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I need help! I want to get a sewing machine. I have never owned one or used one although I have numerous friends and family that would be willing and able to help me - and there's always YouTube ;)
  • I want to be able to sew my own tugs out of nylon, leather and other thick material
  • I want to be able to sew my own leads out of BlueWater webbing (used by climbers).
  • I want to be able to sew blankets, bed skirts and other household craft-type stuff.
  • I also want to be able to make my own ferret bedding out of fleece etc. These are the major plans for it.
So, I think it has to be fairly heavy-duty to sew through the dog things but it needs to be exceedingly simple for me to use (or have amazing directions, I am super good with following directions) and it needs to be reasonably priced. Since I will be using it as a hobby thing, I want it to last a long time as well (within reason). I have done some research but I honestly don't know what I'm doing!








Any advice?!
 

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I don't think any of the ones you listed will be able to sew through leather :( You will probably have to spend a bit more...probably closer to $300?? I was looking into ones to sew leather at one point but I don't remember exactly which I was looking at.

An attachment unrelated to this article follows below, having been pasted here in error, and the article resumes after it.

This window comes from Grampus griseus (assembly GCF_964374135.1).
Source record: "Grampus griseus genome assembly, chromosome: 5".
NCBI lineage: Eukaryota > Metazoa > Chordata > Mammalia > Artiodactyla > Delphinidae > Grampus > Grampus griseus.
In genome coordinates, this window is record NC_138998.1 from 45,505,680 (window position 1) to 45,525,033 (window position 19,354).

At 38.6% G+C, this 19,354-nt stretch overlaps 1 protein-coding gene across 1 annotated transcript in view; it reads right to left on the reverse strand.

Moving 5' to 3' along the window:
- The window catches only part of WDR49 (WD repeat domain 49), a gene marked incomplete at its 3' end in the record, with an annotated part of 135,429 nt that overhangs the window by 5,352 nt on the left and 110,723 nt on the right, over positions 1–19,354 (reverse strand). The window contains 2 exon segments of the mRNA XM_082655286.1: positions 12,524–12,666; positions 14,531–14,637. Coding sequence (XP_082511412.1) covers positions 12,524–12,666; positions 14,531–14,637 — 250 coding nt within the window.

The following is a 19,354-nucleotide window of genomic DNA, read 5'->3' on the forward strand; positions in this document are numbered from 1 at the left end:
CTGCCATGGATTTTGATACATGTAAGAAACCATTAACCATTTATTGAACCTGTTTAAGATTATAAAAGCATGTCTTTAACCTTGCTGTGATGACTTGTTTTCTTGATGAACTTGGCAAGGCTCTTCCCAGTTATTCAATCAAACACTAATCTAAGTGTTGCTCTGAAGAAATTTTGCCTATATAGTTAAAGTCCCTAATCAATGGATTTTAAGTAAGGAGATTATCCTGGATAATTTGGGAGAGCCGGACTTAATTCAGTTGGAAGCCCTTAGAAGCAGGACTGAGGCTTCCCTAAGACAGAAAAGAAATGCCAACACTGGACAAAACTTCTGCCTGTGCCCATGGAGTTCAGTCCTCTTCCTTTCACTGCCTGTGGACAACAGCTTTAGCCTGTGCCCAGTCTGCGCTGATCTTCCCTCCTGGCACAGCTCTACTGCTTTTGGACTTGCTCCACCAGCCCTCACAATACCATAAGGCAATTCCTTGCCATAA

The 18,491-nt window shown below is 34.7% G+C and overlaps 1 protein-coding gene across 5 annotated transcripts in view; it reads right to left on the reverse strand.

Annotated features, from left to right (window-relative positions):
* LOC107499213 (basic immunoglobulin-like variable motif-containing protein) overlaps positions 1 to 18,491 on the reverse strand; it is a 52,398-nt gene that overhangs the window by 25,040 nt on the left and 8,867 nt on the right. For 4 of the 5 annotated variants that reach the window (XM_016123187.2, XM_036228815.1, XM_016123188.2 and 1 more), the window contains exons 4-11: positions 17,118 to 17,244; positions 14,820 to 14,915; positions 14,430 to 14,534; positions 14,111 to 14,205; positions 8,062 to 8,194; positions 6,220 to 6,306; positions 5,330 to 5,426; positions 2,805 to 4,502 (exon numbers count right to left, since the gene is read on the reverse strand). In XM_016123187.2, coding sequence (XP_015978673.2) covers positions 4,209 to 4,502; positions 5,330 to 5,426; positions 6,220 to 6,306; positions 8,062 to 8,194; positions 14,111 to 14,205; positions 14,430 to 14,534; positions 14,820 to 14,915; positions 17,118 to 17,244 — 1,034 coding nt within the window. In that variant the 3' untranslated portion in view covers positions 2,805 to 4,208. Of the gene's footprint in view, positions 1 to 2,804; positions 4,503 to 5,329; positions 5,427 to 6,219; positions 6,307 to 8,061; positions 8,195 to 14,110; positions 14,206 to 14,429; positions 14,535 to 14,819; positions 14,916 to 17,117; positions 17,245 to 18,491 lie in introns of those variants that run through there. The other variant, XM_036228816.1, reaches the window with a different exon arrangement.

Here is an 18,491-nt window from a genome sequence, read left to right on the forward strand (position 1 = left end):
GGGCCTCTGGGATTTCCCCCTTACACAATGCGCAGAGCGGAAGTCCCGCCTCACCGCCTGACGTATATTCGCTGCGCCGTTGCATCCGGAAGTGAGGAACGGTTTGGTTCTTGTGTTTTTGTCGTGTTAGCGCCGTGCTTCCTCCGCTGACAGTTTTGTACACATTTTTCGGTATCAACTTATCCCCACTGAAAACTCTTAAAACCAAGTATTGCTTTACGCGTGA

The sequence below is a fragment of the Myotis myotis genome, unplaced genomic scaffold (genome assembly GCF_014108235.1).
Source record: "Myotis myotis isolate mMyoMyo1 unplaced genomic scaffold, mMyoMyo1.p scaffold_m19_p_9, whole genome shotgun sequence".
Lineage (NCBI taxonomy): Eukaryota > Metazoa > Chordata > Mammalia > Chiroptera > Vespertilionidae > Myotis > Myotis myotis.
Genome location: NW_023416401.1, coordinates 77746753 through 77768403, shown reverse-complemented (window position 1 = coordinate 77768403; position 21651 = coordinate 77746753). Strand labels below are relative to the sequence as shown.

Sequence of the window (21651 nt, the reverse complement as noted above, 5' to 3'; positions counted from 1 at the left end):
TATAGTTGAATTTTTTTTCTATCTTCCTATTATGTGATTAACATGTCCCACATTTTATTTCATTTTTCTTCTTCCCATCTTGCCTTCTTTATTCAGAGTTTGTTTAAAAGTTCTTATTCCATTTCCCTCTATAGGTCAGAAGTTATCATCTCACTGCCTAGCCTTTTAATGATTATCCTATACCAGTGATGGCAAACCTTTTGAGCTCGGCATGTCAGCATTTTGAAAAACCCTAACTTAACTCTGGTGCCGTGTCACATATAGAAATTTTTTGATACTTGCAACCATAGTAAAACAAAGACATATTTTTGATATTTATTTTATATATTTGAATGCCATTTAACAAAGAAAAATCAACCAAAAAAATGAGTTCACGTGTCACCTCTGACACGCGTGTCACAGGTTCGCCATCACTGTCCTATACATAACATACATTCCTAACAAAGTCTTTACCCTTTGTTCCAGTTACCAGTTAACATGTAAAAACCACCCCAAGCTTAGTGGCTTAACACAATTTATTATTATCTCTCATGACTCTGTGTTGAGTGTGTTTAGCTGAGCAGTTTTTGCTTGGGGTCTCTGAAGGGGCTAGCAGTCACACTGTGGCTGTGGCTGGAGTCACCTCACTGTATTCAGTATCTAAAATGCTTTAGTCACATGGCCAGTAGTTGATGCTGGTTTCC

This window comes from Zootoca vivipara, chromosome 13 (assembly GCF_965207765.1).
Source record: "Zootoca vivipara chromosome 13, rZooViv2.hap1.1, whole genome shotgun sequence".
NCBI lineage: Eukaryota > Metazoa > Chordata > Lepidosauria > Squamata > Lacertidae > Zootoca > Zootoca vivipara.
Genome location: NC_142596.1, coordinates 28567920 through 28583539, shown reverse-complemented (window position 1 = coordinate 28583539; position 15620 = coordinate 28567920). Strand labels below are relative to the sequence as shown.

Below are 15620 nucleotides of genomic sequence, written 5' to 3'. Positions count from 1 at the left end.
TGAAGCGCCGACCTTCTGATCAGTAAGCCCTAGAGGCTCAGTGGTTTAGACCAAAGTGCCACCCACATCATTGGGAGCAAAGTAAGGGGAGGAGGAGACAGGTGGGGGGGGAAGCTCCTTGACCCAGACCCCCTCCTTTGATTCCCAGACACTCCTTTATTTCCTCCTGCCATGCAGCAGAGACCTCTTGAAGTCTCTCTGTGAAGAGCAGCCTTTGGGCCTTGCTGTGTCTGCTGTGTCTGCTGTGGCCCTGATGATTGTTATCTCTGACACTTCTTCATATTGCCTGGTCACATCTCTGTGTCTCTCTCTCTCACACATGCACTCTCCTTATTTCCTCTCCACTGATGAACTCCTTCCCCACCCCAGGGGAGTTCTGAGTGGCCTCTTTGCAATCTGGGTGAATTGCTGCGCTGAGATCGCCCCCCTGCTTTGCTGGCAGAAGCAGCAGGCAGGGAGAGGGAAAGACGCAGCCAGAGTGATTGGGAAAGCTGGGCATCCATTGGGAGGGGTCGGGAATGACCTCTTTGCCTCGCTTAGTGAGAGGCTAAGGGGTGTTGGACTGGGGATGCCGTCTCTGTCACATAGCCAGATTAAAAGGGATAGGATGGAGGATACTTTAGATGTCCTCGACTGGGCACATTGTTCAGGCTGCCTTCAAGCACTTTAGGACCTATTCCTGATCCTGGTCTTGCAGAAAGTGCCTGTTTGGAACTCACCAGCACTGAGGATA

I have this one:
Amazon.com: Brother Sewing Machine, Model LS-2125: Arts, Crafts & Sewing

It won't sew leather or leads, but can do household stuff and I make a lot of fleece hammocks for my rats and they come out pretty nicely. It's fairly simple but I think I would have had a hard time figuring it out - luckily my mom is good with sewing machines so she showed me how to thread the bobbins and set everything up.
The downside is that it's not super consistent - sometimes I can sew a dozen hammocks with no issues, but then without changing anything, I'll start having issues with the stitches looping really badly and I still haven't quite figured out why. I eventually get fed up and just start again another day and it'll sew fine without changing anything.